Coronation is the ultimate pocket-sized companion to what has become an exclusively British preoccupation, (the last European crowning was in 1922). There is no better guide to Elizabeth’s 1953 bonanza than royal biographer Hugo Vickers whose up close and personal relationship with the House of Windsor makes him the finest living connoisseur of the six stages of a coronation. Not to be mistaken with the seven stages of man, although King Charles may well feel like he has entered his seventh stage by the time he comes out the other side of anointing, investiture, enthronement, homage…I could go on, but much better I hand you to Hugo whose dinky book serves up a smorgasbord of delights from seventy years ago.
With a knowing tone that stays just the right side of gossipy Coronation, The Crowning of Elizabeth II dances up to and across the late Queen’s big day. The Stone of Scone (still in Scotland at the time of writing – please keep it away from Nicola Sturgeon’s husband!), the Declaration of Faith (taken immediately after the oath by all accounts) and the Duke of Norfolk plus long-suffering wife Lavina are all placed in helpful context. But the chronology and history does not inhibit Hugo’s penchant for an anecdote – apparently divorced peers were welcomed by the Earl Marshal with a dismissive, “This is a Coronation, not Royal Ascot!”, £1100 was the budget for extra lavatories in the Palace of Westminster and over in New York two thousand people an hour filed past a giant model of the coronation coach and horses at Rockefeller Plaza. (America has always been a little envious of our constitutional tinsel and tiaras).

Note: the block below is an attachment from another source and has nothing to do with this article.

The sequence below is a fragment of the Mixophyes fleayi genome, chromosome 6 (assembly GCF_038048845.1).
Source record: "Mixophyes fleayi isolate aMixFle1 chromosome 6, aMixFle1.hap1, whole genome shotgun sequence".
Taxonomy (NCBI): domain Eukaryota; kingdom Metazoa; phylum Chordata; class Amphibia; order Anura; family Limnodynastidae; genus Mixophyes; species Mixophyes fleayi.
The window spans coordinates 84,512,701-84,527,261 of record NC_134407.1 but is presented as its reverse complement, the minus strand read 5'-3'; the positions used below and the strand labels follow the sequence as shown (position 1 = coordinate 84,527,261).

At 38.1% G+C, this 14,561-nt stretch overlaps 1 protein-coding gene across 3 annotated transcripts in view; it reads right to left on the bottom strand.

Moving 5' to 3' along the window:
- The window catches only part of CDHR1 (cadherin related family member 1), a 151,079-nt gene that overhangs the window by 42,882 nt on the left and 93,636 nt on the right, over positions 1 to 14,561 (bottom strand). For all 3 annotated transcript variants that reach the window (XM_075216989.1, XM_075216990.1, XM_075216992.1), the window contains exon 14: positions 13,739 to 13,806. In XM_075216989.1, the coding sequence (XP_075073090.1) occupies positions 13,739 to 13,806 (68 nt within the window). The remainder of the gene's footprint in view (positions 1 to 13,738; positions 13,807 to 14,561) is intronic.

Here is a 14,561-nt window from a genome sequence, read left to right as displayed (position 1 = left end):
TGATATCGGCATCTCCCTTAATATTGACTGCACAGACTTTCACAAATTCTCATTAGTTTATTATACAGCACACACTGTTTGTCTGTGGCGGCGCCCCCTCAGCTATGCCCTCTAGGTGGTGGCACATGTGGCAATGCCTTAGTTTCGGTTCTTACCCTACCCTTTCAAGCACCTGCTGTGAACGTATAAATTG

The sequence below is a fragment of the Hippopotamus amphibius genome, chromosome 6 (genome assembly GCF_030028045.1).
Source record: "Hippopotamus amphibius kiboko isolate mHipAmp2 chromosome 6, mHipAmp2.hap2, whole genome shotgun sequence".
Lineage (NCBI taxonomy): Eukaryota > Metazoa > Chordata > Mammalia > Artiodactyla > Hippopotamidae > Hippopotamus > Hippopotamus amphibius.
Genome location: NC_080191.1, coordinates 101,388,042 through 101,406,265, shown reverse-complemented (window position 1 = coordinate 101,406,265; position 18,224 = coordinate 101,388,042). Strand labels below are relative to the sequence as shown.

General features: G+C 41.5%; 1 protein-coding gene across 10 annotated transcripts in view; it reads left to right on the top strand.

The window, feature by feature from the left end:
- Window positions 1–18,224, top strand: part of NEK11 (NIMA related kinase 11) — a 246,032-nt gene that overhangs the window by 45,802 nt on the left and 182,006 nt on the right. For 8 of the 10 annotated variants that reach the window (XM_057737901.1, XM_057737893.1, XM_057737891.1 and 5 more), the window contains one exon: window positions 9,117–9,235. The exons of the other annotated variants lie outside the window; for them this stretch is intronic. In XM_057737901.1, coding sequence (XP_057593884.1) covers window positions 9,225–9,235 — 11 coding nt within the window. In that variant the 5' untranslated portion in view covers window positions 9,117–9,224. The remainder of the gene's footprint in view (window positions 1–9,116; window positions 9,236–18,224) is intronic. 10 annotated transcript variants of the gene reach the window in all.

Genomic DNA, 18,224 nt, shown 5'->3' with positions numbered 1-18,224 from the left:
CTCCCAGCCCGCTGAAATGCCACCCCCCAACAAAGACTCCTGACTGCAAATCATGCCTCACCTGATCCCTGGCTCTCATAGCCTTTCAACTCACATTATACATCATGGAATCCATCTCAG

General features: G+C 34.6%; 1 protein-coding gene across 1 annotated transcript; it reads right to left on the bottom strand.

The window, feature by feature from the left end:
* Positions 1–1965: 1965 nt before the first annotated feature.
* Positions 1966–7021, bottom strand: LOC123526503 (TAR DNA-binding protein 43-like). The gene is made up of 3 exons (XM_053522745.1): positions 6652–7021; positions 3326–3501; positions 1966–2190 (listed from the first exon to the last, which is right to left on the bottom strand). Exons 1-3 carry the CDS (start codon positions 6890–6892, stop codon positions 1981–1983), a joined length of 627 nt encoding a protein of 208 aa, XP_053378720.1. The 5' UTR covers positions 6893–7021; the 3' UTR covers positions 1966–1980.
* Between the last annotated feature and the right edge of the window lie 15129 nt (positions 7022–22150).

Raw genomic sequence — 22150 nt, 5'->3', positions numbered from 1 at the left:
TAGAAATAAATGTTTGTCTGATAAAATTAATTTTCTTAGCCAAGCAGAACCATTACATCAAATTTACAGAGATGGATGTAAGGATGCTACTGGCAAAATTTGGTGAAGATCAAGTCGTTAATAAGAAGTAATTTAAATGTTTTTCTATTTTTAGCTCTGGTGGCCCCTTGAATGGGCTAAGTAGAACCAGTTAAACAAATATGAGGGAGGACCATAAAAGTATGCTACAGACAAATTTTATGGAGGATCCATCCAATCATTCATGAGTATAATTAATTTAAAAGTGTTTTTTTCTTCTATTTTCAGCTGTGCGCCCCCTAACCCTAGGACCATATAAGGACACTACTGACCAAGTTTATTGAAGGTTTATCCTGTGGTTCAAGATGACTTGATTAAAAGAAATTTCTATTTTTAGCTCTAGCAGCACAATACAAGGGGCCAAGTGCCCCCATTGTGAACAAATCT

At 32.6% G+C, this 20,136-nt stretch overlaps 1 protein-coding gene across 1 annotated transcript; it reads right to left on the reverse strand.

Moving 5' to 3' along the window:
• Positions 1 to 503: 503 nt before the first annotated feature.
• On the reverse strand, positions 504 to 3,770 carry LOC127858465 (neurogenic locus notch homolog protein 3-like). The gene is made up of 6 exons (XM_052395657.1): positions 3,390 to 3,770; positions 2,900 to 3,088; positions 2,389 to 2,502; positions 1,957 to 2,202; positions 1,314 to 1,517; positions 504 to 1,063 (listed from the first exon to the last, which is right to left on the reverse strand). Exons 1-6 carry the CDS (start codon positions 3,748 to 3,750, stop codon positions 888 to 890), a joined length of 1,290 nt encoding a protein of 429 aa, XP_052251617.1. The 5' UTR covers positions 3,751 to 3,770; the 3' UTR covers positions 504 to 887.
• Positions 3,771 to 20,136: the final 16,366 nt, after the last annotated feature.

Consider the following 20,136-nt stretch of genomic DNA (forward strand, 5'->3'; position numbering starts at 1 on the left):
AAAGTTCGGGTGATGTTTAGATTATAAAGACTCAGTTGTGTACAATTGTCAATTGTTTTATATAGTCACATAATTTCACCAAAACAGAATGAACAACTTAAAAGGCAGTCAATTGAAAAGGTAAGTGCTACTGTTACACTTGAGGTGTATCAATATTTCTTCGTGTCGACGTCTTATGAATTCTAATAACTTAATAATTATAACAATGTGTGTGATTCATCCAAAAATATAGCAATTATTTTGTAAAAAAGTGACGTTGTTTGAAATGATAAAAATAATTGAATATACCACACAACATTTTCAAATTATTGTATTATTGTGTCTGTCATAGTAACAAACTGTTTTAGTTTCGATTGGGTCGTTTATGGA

This book is gentle time-travel, with a side hustle in liturgies, hierarchies, monarchies and television rights. You will stop wondering why we are having another coronation when you take Coronation to bed and instead wake up wishing you could have been part of the ultimate party in 1950s London. By my calculation Hugo, like the King, is just about old enough to remember it.